#Check if WMSvc (Web Management Service) is running
if((Get-Service WMSvc).Status -ne 'Running') { 
    Start-Service WMSvc
}

As you can see at the end of the script, we are also setting the Management Service's startup type to automatic and finally, we are starting the service.

Now the IIS Web Server is ready, we need to get a few more bits through the Web Platform Installer v4 Command Line tool. With all of my web servers, there are two concrete tools I would like to have: Web Deploy and URL Rewrite Module. We can certainly install those manually but we can also script out their installation. WebPICMD.exe allows us to install products through command line and the following command will work for us:

$webPiProducts = @('WDeployPS', 'UrlRewrite2')
.\WebPICMD.exe /Install /Products:"$($webPiProducts -join ',')" /AcceptEULA /Log:"$env:TEMP\webpi_products_install_log_$((get-date).ToString("yyyyMMddHHmmss")).txt"

I assume that WebPICMD.exe is under your path here (if you have installed the 64x version of the product, you can find the executable file under C:\Program Files\Microsoft\Web Platform Installer). When the installation is complete, we should see the success message:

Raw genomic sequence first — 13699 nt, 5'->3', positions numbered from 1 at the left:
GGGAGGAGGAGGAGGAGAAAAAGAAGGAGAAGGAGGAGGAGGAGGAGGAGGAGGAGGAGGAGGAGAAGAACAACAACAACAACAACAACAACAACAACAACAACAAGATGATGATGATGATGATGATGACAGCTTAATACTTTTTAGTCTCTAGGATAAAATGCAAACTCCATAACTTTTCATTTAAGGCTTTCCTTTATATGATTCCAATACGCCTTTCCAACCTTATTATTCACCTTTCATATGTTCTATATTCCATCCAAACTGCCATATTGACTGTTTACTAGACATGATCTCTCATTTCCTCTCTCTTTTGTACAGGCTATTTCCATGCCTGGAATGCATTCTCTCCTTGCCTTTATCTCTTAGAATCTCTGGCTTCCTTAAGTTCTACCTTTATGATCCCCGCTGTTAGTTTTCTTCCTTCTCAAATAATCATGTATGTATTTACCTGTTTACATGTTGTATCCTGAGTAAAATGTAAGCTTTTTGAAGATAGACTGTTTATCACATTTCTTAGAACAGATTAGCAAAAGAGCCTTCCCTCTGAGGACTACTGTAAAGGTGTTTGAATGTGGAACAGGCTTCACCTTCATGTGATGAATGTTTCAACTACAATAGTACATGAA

image

Well, we have completed most of the work but there are still couple of things to do. First of all, we need to allow incoming connections through TCP port 8172 because this is the port that Web Deploy will talk through. To enable that, we can go to Windows Firewall with Advanced Security window but that would be lame. Are we gonna use netsh? Certainly not :) With PowerShell 3.0, we can now control the Windows Firewall with Advanced Security Administration. This functionality is provided through NetSecurity PowerShell module but with the new dynamic module loading feature of PowerShell 3.0, we don’t need to separately import this. The following command will add the proper firewall rule to our server.

New-NetFirewallRule -DisplayName "Allow IIS Management Service In" -Direction Inbound -LocalPort 8172 -Protocol TCP -Action Allow

Lastly, we need to inform windows azure about this firewall rule as well because all the requests, which come from outside, will go through the load balancer and it doesn’t open up any ports by default (except for Remote Desktop ports). You can the endpoints through Windows Azure Portal but Windows Azure PowerShell Cmdlets to add this as well. The following command will add the proper rule. Just change the $serviceName and $vmName according to your credentials: